The Influence of river induced fronts on hydrocarbon transport project is lead by P.I. Villy Kourafalou, University of Miami.
The overarching study objective is to understand, quantify and be able to predict the role of river plume induced fronts and circulation regimes in enhancing, modifying or altering the transport pathways of hydrocarbons, in the presence of complex topography, shelf flows and strong oceanic currents. Strong evidence has emerged that such fronts and currents played a crucial, but poorly understood, role controlling oil pathways in the Gulf of Mexico (GoM) during the Deepwater Horizon (DwH) incident. The study area will cover the entire GoM, including the Florida Straits.
Two major hypotheses will be examined: a) large river plumes create distinct circulation regimes, separated with strong fronts that are of fundamental importance for hydrocarbon transport; b) accurate estimates of hydrocarbon pathways need to take into account the thickness of oil. This study will show under what conditions river plumes may help entrain oil and guide it toward the coastline (prevailing case west of the Mississippi Delta) or may help push oil offshore, acting as a barrier for onshore pathways (prevailing case east of the Mississippi Delta). The latter is also connected to river plume interaction with offshore flows, specifically the Loop Current (LC) system.
This project proposes to employ novel analyses of satellite data, targeted field surveys, and data-guided, high resolution physical, biochemical and oil spill simulations to explore details on hydrocarbon transport, with updated methodologies to estimate and model oil thickness. Both the true conditions of the DwH incident and a variety of relevant alternative scenarios will be studied. A known active leakage site, the Taylor Energy platform near the Mississippi Delta (leaking oil since 2004) will be used for in situ estimates of oil spreading and thickness under different conditions in the surrounding environment, which is dominated by Mississippi influence and LC intrusions. These in situ data will then be used to calibrate oil thickness estimation from remote sensing, allowing a more accurate initialization of the proposed oil spill simulations. This approach will fill important knowledge gaps and result in advanced understanding of the conditions controlling the complex hydrocarbon pathways in the GoM.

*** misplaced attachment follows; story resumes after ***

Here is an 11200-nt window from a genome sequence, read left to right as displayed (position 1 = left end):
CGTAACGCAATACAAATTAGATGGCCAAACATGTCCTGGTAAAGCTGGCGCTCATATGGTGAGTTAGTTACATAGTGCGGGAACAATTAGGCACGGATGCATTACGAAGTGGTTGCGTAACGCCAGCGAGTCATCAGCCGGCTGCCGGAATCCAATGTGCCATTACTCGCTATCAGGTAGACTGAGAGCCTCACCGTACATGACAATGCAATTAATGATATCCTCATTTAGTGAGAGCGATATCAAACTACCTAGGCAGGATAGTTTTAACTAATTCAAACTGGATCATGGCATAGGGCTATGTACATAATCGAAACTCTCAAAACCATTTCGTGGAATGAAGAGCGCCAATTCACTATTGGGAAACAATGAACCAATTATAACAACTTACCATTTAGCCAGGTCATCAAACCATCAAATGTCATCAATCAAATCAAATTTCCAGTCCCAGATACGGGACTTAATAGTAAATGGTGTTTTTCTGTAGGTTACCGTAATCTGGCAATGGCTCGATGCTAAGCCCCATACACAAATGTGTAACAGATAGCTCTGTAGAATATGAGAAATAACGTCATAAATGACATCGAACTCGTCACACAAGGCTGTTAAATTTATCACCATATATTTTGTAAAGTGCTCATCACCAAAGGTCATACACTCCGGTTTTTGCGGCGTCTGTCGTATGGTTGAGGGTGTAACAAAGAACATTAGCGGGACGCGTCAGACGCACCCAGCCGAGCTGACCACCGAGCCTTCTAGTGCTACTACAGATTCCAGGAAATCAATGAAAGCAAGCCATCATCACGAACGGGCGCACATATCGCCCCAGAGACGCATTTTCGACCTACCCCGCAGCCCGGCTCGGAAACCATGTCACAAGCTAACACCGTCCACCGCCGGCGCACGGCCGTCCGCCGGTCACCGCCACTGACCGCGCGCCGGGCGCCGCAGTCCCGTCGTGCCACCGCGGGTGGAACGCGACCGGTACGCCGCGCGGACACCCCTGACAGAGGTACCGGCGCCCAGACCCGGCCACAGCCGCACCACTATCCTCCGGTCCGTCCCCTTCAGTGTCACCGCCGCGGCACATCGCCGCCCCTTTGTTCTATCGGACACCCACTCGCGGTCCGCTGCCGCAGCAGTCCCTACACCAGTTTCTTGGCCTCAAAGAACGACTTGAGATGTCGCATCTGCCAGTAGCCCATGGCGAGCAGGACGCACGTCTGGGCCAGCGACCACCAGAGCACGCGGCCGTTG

Expected outcomes are to:
• Understand how fronts and circulation due to river plumes influence hydrocarbon transport
• Derive methodology to: a) measure oil spill extent and thickness, combining satellite products and in situ measurements; b) perform oil spill simulations that accommodate data-derived oil thickness.
This project is well focused on: a) understanding specific processes impacting hydrocarbon transport in the GoM, which are currently not well understood; b) accommodating a specific oil parameter (thickness) that has been challenging to estimate and, therefore, largely missing in oil spill prediction. Results will thus be of fundamental importance both scientifically and for resource management and disaster response.
This project was funded by the Gulf of Mexico Research Initiative (GoMRI) in the RFP-V funding program.
The Gulf of Mexico Research Initiative (GoMRI) is a 10-year independent research program established to study the effect, and the potential associated impact, of hydrocarbon releases on the environment and public health, as well as to develop improved spill mitigation, oil detection, characterization and remediation technologies. An independent and academic 20-member Research Board makes the funding and research direction decisions to ensure the intellectual quality, effectiveness and academic independence of the GoMRI research. All research data, findings and publications will be made publicly available. The program was established through a $500 million financial commitment from BP. For more information, visit http://gulfresearchinitiative.org/.